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By G. Steven Bray
I reported last week on the new FHA rules for approving a single condo unit in an otherwise ineligible complex, FHA’s replacement for the old spot approvals. At the time, I didn’t have many specifics. Now I do, so let’s look at what it takes to get a single-unit approval.
FHA considers the following characteristics for single-unit approvals:
- At least 50% of the units in the complex must be owner-occupied, which includes second-homes that aren’t rented the majority of the year;
- The HOA must have a 10% reserve account;
- No more than 10% of the units may be owned by one person or entity;
- The complex may be comprised of no more than 35% commercial space; and
- No more than 15% of the units may be 60 days or more past due on their HOA dues.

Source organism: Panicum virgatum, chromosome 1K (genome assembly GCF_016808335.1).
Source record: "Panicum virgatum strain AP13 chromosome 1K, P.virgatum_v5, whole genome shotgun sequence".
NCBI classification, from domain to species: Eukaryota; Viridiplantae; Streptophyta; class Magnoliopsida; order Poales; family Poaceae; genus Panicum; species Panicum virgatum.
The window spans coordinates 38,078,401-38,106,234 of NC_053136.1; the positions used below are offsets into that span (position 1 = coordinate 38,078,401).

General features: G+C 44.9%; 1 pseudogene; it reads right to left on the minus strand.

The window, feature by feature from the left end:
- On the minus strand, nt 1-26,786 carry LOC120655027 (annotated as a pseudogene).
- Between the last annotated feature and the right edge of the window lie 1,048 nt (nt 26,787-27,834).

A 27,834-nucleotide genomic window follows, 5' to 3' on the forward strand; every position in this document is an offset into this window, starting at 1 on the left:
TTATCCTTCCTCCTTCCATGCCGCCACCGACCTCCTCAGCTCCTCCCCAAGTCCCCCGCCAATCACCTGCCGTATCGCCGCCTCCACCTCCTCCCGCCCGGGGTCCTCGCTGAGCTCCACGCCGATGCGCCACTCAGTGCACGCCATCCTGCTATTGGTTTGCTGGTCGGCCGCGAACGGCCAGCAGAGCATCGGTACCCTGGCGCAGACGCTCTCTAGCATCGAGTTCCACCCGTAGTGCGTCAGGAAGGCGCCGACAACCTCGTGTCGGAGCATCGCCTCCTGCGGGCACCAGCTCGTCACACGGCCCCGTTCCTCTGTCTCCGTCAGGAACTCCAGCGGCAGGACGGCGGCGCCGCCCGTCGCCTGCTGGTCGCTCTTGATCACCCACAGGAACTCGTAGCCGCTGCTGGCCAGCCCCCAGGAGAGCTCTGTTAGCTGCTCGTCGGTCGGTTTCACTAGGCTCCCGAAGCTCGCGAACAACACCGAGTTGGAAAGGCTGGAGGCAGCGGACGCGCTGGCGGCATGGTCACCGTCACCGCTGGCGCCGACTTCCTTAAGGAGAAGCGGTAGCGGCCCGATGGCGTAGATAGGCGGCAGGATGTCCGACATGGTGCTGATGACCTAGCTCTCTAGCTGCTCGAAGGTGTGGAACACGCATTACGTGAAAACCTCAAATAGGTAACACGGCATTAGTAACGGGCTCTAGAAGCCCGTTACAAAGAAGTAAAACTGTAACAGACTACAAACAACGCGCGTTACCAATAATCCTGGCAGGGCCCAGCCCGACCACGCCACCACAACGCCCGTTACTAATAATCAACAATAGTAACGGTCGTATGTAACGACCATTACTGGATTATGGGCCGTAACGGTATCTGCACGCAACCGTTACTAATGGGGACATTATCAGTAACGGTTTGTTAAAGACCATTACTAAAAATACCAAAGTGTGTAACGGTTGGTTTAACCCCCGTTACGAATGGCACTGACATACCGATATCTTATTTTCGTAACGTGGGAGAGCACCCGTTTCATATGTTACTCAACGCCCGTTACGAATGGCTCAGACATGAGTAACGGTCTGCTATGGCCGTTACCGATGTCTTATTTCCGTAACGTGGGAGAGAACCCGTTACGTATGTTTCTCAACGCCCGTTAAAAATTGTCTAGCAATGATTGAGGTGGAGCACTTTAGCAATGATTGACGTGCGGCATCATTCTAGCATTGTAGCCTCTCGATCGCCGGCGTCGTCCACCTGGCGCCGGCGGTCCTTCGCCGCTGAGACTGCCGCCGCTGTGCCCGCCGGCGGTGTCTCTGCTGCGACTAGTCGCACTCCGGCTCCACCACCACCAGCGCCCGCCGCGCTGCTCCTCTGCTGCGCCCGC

And the really great thing is documentation of these characteristics generally is part of the standard buyer’s package the HOA provides to prospective buyers. With a single-unit approval, it’s the lender’s responsibility to make sure the complex complies with the rules, so the HOA doesn’t have to slog through FHA’s bureaucratic approval process.
Condos that receive single-unit approval are eligible for the same low down-payment options as other FHA loans, meaning a minimum down payment of 3.5%. The only exception to this is if the buyer’s financial situation is such that the lender cannot get an automated approval, in which case the buyer must make a 10% down payment.
Single-unit approvals really shouldn’t significantly affect the amount of time needed to close an FHA loan. FHA has a special process for registering spot-approval loans that may take up to 3 days. (Registration for other FHA loans typically is instantaneous.) However, this registration process is during the time when the buyer typically is gathering financial documents. Once FHA issues the “case number,” it’s the lender’s responsibility to make sure the condo qualifies.